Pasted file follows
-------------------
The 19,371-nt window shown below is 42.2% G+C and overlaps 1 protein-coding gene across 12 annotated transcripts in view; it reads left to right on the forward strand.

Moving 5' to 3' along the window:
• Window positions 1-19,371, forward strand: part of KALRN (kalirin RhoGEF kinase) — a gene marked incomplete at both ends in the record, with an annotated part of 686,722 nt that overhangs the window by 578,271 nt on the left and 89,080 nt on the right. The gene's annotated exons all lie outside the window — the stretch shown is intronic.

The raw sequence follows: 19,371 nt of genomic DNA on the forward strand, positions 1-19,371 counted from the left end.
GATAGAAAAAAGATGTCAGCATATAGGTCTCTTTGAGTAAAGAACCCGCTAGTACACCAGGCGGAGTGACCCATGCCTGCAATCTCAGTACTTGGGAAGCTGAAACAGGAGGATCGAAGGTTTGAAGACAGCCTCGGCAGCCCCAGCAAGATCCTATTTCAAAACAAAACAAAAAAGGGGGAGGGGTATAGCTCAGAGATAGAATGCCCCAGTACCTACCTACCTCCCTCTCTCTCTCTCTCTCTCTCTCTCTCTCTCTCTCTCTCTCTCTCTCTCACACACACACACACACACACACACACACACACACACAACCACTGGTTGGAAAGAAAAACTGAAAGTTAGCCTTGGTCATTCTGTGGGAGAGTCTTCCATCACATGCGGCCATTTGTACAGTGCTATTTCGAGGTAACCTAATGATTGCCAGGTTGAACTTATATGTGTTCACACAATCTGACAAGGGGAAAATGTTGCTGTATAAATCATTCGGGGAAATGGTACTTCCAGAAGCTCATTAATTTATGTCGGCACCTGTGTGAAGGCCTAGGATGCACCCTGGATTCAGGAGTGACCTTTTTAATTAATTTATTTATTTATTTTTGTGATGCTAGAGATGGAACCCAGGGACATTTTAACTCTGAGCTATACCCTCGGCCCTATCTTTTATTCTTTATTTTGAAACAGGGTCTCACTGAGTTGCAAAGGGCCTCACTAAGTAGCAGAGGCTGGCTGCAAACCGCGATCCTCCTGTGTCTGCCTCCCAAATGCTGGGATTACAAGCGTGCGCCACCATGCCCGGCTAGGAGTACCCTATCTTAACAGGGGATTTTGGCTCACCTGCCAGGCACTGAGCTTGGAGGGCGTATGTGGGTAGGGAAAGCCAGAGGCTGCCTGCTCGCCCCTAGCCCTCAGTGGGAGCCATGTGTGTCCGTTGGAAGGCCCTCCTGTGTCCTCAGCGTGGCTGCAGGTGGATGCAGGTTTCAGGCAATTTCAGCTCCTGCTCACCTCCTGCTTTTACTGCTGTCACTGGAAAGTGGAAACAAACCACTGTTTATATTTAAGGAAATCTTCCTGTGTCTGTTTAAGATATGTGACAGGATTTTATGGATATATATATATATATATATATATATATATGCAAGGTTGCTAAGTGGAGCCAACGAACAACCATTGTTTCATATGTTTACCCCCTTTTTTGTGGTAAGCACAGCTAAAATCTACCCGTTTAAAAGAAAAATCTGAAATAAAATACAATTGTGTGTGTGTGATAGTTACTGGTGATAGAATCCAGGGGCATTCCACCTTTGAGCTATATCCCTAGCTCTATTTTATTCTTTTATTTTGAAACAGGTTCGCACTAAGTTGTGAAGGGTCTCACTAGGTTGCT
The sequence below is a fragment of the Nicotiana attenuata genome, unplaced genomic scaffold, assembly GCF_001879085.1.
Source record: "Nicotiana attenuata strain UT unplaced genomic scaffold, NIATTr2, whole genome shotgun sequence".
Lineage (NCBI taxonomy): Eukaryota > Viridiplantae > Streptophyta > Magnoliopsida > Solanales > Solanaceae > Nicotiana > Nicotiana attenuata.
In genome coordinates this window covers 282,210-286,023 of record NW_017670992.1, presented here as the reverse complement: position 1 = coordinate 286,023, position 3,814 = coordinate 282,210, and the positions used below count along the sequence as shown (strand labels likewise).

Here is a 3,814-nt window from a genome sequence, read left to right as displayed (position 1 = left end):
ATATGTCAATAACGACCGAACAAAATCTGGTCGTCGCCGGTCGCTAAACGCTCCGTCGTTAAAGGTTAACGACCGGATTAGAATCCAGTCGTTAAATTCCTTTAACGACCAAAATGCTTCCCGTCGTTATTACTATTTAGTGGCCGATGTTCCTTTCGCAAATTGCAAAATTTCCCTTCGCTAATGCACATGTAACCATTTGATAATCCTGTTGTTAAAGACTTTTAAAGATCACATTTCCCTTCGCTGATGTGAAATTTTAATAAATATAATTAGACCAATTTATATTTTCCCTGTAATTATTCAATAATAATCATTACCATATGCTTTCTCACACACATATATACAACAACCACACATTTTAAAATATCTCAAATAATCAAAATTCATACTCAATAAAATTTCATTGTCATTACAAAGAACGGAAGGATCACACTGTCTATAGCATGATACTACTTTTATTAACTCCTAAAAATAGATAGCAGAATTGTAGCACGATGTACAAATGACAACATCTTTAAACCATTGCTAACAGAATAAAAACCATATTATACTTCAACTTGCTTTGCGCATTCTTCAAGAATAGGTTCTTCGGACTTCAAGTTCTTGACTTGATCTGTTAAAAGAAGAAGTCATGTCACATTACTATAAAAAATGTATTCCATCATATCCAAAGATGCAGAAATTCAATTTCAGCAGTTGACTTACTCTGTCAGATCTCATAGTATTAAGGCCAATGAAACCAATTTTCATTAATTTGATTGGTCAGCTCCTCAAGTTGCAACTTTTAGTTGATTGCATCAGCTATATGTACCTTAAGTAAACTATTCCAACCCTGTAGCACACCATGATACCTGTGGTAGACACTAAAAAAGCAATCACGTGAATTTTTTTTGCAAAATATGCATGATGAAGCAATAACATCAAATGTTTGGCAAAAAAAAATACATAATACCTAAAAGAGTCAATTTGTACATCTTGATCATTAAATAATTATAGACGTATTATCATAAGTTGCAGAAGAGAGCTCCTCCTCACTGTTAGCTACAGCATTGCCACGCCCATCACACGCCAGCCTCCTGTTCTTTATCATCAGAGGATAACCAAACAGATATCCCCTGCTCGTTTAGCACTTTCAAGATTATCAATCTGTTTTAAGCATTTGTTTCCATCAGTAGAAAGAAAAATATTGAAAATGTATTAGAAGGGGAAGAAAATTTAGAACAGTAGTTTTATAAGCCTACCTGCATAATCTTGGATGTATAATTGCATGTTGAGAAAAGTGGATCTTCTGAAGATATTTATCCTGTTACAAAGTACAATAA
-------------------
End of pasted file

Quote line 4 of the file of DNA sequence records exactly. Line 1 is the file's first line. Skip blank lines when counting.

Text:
The raw sequence follows: 19,371 nt of genomic DNA on the forward strand, positions 1-19,371 counted from the left end.